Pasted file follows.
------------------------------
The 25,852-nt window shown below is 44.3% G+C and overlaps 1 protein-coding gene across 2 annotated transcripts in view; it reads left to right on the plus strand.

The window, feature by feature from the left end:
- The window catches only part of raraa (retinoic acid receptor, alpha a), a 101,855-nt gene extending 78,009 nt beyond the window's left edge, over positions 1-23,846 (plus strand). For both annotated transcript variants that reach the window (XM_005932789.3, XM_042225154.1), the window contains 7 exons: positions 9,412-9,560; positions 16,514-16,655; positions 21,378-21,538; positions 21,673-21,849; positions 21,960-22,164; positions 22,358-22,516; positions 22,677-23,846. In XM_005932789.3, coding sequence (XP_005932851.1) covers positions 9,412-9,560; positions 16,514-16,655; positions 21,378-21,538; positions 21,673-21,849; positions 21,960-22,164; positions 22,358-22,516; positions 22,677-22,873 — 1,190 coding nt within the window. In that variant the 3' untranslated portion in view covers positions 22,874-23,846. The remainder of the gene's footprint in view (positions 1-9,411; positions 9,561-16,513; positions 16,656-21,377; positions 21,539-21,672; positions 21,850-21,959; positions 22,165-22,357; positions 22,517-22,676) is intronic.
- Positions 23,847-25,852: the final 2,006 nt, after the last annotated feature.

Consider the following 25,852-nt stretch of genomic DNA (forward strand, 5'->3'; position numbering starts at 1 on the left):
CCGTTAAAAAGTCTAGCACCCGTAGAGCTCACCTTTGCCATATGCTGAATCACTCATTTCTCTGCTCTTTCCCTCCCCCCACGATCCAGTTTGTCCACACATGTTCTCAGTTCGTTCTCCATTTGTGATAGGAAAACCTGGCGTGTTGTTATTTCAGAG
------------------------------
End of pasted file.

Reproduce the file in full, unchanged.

The 25,852-nt window shown below is 44.3% G+C and overlaps 1 protein-coding gene across 2 annotated transcripts in view; it reads left to right on the plus strand.

The window, feature by feature from the left end:
- The window catches only part of raraa (retinoic acid receptor, alpha a), a 101,855-nt gene extending 78,009 nt beyond the window's left edge, over positions 1-23,846 (plus strand). For both annotated transcript variants that reach the window (XM_005932789.3, XM_042225154.1), the window contains 7 exons: positions 9,412-9,560; positions 16,514-16,655; positions 21,378-21,538; positions 21,673-21,849; positions 21,960-22,164; positions 22,358-22,516; positions 22,677-23,846. In XM_005932789.3, coding sequence (XP_005932851.1) covers positions 9,412-9,560; positions 16,514-16,655; positions 21,378-21,538; positions 21,673-21,849; positions 21,960-22,164; positions 22,358-22,516; positions 22,677-22,873 — 1,190 coding nt within the window. In that variant the 3' untranslated portion in view covers positions 22,874-23,846. The remainder of the gene's footprint in view (positions 1-9,411; positions 9,561-16,513; positions 16,656-21,377; positions 21,539-21,672; positions 21,850-21,959; positions 22,165-22,357; positions 22,517-22,676) is intronic.
- Positions 23,847-25,852: the final 2,006 nt, after the last annotated feature.

Consider the following 25,852-nt stretch of genomic DNA (forward strand, 5'->3'; position numbering starts at 1 on the left):
CCGTTAAAAAGTCTAGCACCCGTAGAGCTCACCTTTGCCATATGCTGAATCACTCATTTCTCTGCTCTTTCCCTCCCCCCACGATCCAGTTTGTCCACACATGTTCTCAGTTCGTTCTCCATTTGTGATAGGAAAACCTGGCGTGTTGTTATTTCAGAG